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Newly enlisted T-cell 'policemen' can slow down run-away immune system, SLU scientist says

Saint Louis University


IMAGE: Daniel Hawiger, M.D., Ph.D., assistant professor of molecular microbiology and immunology at Saint Louis University is shown. view more

Credit: Saint Louis University

ST. LOUIS -- In research published in the March issue of Immunity, Saint Louis University scientists led by Daniel Hawiger, M.D., Ph.D., assistant professor of molecular microbiology and immunology, have discovered that potentially aggressive T-cells that might lead to auto-immune disease can instead be enlisted to help "police" over-active immune responses, via the molecule CD5.

The immune system maintains health by avoiding the dangers of over- and under-responses. People with immune systems that do not efficiently fight off pathogens, like viruses or bacteria, will become sick. On the other hand, an immune system that is too robust may develop autoimmune diseases.

Hawiger and colleagues from his laboratory report a breakthrough in understanding the way regulatory T cells, which police other T cells' responses, develop. The first author of this study is Jacob Henderson, Hawiger's graduate student. Other researchers on the study include Adeleye Opejin, Andrew Jones and Cindy Gross from Hawiger's laboratory.

T-cells, the immune system's fighters, are trained to distinguish between self and non-self, with most learning tolerance for self.

During the T-cell education process, however, a group of T-cells always develops that remain self-reactive and might turn their attacks on the body's own cells. These self-reactive T-cells are responsible for the sort of friendly fire that leads to autoimmune diseases like multiple sclerosis.

"There is a need to keep those T-cells in check, because otherwise we would have a runaway immune system," Hawiger said.

Hawiger and his group report a mechanism for how potentially self-reactive T-cells can instead be enlisted to become regulatory T cells that police other T cells' responses.

Most of the time, the immune system keeps self-reactive T-cells at bay by deleting them. Some of these self-reactive T cells may, however, be still useful for the immune system because they can also recognize foreign pathogens. The molecule CD5 helps these self-reactive T-cells survive, avoiding deletion.

Intriguingly, researchers led by Hawiger found that increased expression of CD5 also serves as a safeguard against autoimmunity by training these potentially auto-aggressive cells to become regulatory T cells, therefore minimizing the risk of autoimmune disease.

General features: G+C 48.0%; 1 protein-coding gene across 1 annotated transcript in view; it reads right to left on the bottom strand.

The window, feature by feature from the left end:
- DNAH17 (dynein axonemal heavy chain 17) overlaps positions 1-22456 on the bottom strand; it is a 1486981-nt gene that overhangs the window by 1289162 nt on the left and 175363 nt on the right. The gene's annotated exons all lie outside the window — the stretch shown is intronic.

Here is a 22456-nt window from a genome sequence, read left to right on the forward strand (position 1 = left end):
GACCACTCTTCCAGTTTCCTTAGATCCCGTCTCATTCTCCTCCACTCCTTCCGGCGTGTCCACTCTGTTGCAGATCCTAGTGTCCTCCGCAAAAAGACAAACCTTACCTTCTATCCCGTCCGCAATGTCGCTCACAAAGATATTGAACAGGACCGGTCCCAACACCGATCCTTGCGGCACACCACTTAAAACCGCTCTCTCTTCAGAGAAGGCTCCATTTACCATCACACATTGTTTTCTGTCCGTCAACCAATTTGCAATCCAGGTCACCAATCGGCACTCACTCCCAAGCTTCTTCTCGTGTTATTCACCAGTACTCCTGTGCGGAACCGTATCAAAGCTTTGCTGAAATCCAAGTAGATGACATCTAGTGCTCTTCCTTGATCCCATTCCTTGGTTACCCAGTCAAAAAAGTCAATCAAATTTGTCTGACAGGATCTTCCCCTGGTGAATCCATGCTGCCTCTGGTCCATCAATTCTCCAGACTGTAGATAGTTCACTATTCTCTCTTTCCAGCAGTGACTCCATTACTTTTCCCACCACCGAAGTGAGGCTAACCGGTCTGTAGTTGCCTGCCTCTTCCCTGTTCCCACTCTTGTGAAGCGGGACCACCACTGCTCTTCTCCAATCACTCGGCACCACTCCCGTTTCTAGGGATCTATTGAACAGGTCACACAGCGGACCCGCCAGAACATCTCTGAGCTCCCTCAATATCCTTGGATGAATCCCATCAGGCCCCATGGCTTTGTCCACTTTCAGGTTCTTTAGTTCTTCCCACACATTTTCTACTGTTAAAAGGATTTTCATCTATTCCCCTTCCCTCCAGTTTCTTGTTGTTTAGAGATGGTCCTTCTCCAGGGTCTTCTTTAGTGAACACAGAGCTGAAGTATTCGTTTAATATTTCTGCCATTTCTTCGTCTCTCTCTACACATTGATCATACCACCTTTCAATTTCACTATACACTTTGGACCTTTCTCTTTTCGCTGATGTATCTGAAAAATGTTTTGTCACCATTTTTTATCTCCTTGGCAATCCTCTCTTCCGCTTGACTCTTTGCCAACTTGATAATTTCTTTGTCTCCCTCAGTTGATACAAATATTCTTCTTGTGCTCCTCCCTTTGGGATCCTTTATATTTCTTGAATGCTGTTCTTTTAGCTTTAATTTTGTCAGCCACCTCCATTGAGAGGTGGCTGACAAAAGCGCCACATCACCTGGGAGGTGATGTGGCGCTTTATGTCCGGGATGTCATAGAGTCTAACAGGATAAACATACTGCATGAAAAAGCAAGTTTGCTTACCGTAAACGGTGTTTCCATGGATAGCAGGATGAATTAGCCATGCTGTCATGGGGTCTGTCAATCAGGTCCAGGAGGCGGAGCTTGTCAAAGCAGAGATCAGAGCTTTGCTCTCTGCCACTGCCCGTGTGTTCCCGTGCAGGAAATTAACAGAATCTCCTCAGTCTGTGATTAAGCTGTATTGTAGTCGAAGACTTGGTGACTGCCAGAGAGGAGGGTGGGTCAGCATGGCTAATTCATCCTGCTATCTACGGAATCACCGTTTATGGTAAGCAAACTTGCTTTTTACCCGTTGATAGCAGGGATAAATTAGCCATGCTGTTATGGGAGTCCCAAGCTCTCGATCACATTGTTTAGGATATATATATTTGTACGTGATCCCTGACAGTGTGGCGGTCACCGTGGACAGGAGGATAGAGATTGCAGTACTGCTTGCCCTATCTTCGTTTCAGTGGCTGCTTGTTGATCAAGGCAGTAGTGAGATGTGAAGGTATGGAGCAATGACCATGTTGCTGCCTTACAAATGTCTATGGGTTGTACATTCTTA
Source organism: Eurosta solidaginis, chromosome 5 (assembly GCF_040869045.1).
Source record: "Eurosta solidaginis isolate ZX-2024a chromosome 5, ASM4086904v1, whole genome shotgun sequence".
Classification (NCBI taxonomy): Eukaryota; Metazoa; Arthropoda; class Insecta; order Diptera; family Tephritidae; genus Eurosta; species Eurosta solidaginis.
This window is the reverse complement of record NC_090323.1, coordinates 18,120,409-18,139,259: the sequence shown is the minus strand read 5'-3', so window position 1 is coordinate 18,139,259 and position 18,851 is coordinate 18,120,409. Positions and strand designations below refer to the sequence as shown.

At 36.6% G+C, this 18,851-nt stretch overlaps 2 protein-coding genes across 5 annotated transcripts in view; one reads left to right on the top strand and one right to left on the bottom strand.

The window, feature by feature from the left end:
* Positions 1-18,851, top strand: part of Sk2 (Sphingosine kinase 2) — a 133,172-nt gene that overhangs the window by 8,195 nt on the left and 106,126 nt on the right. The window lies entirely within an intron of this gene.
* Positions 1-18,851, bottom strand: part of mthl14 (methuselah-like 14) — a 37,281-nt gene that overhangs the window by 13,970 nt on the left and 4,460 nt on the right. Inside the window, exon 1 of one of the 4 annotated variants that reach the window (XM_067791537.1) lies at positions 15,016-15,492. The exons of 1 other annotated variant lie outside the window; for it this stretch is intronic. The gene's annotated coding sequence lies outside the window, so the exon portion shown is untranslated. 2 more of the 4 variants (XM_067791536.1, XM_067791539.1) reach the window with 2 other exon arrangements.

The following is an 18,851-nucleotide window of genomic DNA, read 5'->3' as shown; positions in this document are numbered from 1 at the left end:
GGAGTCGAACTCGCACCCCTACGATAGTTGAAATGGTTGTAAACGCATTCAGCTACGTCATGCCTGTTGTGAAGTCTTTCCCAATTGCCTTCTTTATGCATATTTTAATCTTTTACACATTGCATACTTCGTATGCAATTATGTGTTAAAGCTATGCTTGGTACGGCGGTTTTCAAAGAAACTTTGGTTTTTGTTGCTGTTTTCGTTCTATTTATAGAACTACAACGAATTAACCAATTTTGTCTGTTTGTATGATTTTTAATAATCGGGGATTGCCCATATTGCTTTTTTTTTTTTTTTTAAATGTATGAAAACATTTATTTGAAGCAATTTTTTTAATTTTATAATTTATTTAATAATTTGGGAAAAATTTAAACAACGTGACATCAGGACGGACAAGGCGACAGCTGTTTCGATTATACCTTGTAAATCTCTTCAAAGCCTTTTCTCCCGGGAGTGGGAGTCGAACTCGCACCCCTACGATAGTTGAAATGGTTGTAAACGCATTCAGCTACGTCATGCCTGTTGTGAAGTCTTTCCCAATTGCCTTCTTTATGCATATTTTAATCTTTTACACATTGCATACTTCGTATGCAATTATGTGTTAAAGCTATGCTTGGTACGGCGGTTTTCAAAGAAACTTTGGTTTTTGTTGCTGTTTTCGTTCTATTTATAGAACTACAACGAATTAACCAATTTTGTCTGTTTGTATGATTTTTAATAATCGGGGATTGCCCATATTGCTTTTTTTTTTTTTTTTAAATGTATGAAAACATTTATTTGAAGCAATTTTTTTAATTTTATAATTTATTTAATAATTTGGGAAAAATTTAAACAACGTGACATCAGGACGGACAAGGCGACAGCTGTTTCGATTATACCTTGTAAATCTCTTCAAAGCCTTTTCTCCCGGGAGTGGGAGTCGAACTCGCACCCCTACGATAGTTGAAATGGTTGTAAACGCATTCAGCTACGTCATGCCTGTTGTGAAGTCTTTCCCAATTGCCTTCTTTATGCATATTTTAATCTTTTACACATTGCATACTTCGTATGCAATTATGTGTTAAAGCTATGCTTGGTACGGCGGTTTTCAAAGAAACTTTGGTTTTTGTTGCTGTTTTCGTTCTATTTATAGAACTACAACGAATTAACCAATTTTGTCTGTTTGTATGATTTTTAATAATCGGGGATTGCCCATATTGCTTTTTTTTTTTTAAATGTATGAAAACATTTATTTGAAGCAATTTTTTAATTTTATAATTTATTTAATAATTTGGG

"What we discovered is that there is a mechanism that can specifically push those self-reactive T-cells to become 'T-cell policemen,'" Hawiger said. "They become T-cells that can regulate other T-cells' responses."

The immune system usually tries to re-use mechanisms that are already in place rather than to reinvent new pathways. In this case, CD5 retrains these existing self-reactive T-cells as a way to re-direct their focus of attack.

The survival and retraining of these aggressive immune cells that might otherwise have been deleted by the immune system or, left un-checked, harmed the body, instead appear to offer a benefit to the body's immune system.

"So increased expression of CD5 - the very molecule responsible for keeping these potentially auto-aggressive cells alive - pushes some of these T-cells to become policeman, minimizing the risk of an autoimmune response," Hawiger said.

Hawiger hopes that these breakthroughs will open the door to design better treatments for autoimmune diseases.


This research was funded by the National Multiple Sclerosis Society and Saint Louis University.

Established in 1836, Saint Louis University School of Medicine has the distinction of awarding the first medical degree west of the Mississippi River. The school educates physicians and biomedical scientists, conducts medical research, and provides health care on a local, national and international level. Research at the school seeks new cures and treatments in five key areas: cancer, liver disease, heart/lung disease, aging and brain disease, and infectious diseases.

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